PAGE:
by CIO Staff

Dell Preps 5 New Servers for Small Businesses

Sep 27, 20063 mins

Dell is reaching out to small businesses worldwide with five new servers that it says perform better, consume less power and are easier to set up and manage than their predecessors.

The new servers — Dell PowerEdge 1900, 860, 840, SC1430 and SC440 — feature dual-core Intel Xeon processors, which allow them to run multiple applications like file serving, e-mail and databases.

They also come pre-installed with software like Microsoft’s Small Business Server R2 and with management tools to simplify their operation and administration, Dell officials said during a conference call on Wednesday.

Small businesses typically lack the in-house IT resources of larger companies, so they prefer hardware that requires minimal tuning and maintenance.

“Small business owners want affordable technology products that are easy to deploy, manage and support,” said Frank Muehleman, vice president of Dell’s U.S. Small Business division.

There are about 6.2 million small businesses in the U.S. and they are expected to spend about US$98 billion in IT products and services this year, said Laurie McCabe, an analyst with AMI Research who participated in the call. “They are increasingly relying on IT and the Internet to help them run and manage their businesses,” she said.

Megan Duckett, owner of theatrical drapery manufacturer Sew What in Los Angeles, beta tested the PowerEdge 860 and found it to be “impressive in performance” and “very reliable” in supporting the company’s 11-PC network, she said during the call. She plans to use it to host her company’s Web site in house.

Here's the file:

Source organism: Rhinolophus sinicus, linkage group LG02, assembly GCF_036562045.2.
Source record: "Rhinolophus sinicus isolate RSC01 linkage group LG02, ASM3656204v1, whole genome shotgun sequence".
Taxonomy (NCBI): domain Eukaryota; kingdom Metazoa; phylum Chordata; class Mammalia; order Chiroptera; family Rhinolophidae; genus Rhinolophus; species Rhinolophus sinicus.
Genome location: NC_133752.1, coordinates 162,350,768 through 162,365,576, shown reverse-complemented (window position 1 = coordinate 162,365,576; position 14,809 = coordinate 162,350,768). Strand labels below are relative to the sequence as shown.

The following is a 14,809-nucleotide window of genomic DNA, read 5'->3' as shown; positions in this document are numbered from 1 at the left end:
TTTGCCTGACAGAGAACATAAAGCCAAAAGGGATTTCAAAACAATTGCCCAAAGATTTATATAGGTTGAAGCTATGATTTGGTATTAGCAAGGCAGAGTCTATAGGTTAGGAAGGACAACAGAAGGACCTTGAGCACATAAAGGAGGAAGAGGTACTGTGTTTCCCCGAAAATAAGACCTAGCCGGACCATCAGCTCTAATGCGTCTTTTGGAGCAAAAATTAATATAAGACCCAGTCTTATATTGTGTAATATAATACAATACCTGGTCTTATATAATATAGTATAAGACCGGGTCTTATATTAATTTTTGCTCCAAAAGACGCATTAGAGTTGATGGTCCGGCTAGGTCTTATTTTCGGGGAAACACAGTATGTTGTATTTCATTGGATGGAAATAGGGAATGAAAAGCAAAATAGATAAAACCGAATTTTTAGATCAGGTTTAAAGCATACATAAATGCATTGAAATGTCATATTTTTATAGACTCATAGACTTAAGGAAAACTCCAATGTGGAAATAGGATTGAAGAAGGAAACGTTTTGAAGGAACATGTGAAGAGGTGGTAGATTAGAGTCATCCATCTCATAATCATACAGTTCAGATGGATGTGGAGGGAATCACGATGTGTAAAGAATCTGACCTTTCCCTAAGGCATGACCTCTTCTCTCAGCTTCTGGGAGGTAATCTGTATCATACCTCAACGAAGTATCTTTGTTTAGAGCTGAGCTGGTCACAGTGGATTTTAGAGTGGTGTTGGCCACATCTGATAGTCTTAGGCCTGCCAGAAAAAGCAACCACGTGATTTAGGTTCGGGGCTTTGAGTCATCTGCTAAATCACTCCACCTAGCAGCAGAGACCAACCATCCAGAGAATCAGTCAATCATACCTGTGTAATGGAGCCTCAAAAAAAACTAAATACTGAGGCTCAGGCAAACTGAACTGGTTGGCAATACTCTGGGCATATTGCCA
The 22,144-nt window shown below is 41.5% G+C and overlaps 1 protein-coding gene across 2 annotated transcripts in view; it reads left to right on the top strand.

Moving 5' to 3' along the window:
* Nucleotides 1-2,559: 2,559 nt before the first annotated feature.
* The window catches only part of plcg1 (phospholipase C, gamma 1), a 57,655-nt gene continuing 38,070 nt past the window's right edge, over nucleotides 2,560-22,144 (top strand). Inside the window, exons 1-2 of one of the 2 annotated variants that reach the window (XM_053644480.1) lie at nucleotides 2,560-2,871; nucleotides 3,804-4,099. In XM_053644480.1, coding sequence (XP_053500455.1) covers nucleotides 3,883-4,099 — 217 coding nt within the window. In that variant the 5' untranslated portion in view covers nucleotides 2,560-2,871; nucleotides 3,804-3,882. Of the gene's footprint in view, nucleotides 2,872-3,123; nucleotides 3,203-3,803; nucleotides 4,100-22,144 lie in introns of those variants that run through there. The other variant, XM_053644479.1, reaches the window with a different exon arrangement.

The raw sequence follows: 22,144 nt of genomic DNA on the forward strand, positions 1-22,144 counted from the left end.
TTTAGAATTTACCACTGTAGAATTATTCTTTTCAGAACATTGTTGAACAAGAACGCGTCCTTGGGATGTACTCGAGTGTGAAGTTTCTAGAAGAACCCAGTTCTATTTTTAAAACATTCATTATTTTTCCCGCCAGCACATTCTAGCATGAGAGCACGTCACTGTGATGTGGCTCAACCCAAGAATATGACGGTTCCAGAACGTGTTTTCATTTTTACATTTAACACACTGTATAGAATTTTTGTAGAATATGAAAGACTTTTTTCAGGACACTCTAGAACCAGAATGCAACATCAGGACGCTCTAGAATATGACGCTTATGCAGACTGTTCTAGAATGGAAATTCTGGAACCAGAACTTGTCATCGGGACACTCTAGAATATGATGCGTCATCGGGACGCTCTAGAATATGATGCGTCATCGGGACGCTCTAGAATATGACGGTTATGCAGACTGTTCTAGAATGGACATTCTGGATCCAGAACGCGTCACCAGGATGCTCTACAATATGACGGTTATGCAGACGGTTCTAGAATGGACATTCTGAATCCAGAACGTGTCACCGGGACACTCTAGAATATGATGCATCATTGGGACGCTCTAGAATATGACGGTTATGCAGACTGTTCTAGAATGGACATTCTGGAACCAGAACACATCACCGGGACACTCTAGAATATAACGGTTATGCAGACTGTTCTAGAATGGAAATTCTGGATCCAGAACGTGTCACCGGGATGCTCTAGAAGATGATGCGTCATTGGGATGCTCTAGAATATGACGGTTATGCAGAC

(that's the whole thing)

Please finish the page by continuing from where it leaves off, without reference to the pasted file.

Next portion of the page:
The new servers, which are available worldwide, are also aimed at remote offices of large companies.

The PowerEdge 1900 is a dual-socket tower server featuring dual-core Intel Xeon 5100 series processors, and is optimized for database, messaging, file and print sharing and remote location deployments, said Jay Parker, director of Dell’s PowerEdge servers. It starts at US$1,399.

He described the PowerEdge 840 as a “general-purpose tower server” with Intel Xeon 3000 series processors. It is designed for remote offices, retail stores and small businesses, and starts at $749. The PowerEdge 860 is a 1U rack-mountable server with dual-core Intel Xeon 3000 series processors. Starting at $949, it is intended for edge-of-the-network, infrastructure or Web applications.

The PowerEdge SC440 is an entry-level tower server with dual-core Intel Xeon 3000 series processors, and can be used for file and print sharing in a small business setting or in a small workgroup, as well as for e-mail, Web or standard applications. It starts at $599. Finally, the PowerEdge SC1430, starting at $1,049, features dual-core Intel Xeon 5100 series processors and is ideal for file and print sharing, e-mail messaging and small Web server applications.

Every server ships with the Dell Server Assistant, a CD-ROM for setting up and configuring the PowerEdge system components and software.

More information is available here.

Dell has been in a slump for months. Its financial results for the first six months of the year have been disappointing. It had to recall millions of defective laptop batteries because they can overheat and catch fire. Moreover, it is being investigated by both the U.S. Securities and Exchange Commission (SEC) and the U.S. Attorney for the Southern District of New York for possible accounting and financial reporting irregularities.

-Juan Carlos Perez, IDG News Service (Miami Bureau)

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